What? Me? Causing dry eyes? But how?
In addition to treating dry eye disease (DED), many medical professionals, including eyecare providers, may be causing dry eyes. The primary ways we are increasing the prevalence of DED and ways to reduce these effects are listed below.
Contact lens (CL) use has been associated with dry eye symptoms in many studies, although distinguishing between CL discomfort and dry eye is difficult due to overlap in symptoms. There are many changes in the tear film secondary to CL wear, including: increased tear evaporation rate, increased osmolarity, decreased tear meniscus volume and lower tear turnover rate. Specific alterations have been identified, including changes in corneal Langerhans cells and conjunctival goblet cells, lid wiper epitheliopathy and meibomian gland dropout. In addition, CL-induced inflammation may play a role at a cellular level and may be generated through mechanical friction as well as a stagnant tear film with accumulation of debris, metabolic by-products and bacterial exotoxins.
Management - Ensure ideal fit of CLs, use daily disposable CLs, CLs with internal wetting agents or designed for dry eyes, supplement with topical wetting agents, reduce CL wearing time.
A large number of systemic medications have been associated with DED. The classes of medications associated with DED based on large epidemiological studies include antihypertensives, diuretics, NSAIDS, analgesics, antiulcer agents, sulfonylureas (for diabetes), cardiac glycosides, anxiolytics/benzodiazepines, anti-infectives, antidepressants, antihistamines, corticosteroids, hormone replacement therapy for women, anti-androgen therapy (for prostatic hypertrophy) and multivitamins, plus many others suspected of playing a role.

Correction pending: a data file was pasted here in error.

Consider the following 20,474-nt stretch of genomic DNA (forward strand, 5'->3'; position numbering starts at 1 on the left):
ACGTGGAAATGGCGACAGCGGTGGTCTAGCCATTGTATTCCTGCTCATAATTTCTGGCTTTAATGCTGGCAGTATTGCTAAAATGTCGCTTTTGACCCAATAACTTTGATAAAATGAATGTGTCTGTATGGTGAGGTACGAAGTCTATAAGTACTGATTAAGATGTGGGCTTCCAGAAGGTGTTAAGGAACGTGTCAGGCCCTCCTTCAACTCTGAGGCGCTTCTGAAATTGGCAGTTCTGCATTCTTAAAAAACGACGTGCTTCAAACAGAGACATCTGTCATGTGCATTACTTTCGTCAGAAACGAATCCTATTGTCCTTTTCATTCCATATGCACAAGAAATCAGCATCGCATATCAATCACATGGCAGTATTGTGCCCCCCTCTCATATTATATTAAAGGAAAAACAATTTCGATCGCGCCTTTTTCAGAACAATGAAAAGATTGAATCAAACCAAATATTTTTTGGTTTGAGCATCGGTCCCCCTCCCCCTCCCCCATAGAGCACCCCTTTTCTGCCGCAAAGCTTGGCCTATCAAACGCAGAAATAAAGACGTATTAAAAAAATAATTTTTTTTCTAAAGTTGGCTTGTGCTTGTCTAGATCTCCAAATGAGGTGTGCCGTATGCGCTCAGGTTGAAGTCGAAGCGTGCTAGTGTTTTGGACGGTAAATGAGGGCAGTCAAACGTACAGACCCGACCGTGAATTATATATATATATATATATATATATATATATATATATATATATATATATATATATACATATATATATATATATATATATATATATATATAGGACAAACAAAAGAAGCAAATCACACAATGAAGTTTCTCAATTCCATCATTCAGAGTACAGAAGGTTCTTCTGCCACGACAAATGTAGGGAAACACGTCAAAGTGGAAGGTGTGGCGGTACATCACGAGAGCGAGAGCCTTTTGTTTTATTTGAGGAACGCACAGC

Various means have been proposed for how they cause or exacerbate DED. Some, such as aspirin, are secreted directly into the tears and may cause mechanical irritation or increased tear evaporation. Others, such as anticholinergics, may have a direct effect on the lacrimal gland and mucus-producing cells, thus reducing the aqueous and mucous components of tears. Others, such as diuretics, lower blood pressure by reducing the fluid load in the body, thereby indirectly affecting the eyes. One medication, in particular, that may be used by younger patients, is retinoic acid, or isotretinoin, which is used to treat acne and is suspected of causing atrophy of the meibomian glands resulting in severe chronic DED years later.
Management – As eyecare providers, we typically wouldn’t change a patient’s systemic medication that we’ve not prescribed. However, we can educate the patient that their DED could be worsened by some of their systemic medications and they should work with their GP to replace or reduce any non-essential medications.
A large number of eye drops have been associated with DED. The most commonly prescribed of these are glaucoma drops, particularly those containing preservatives, of which every class has been implicated. Dry eye symptoms have been identified in over 50% of those on glaucoma drops. Various mechanisms have been described including allergic, toxic and inflammatory effects, as well as disruption of the tear film through detergent effects, and direct damage to the corneal or conjunctival epithelia or meibomian glands. Additionally, treated eyes with glaucoma have reduced sub-basal corneal nerve density, increased nerve tortuosity and possibly decreased corneal sensitivity.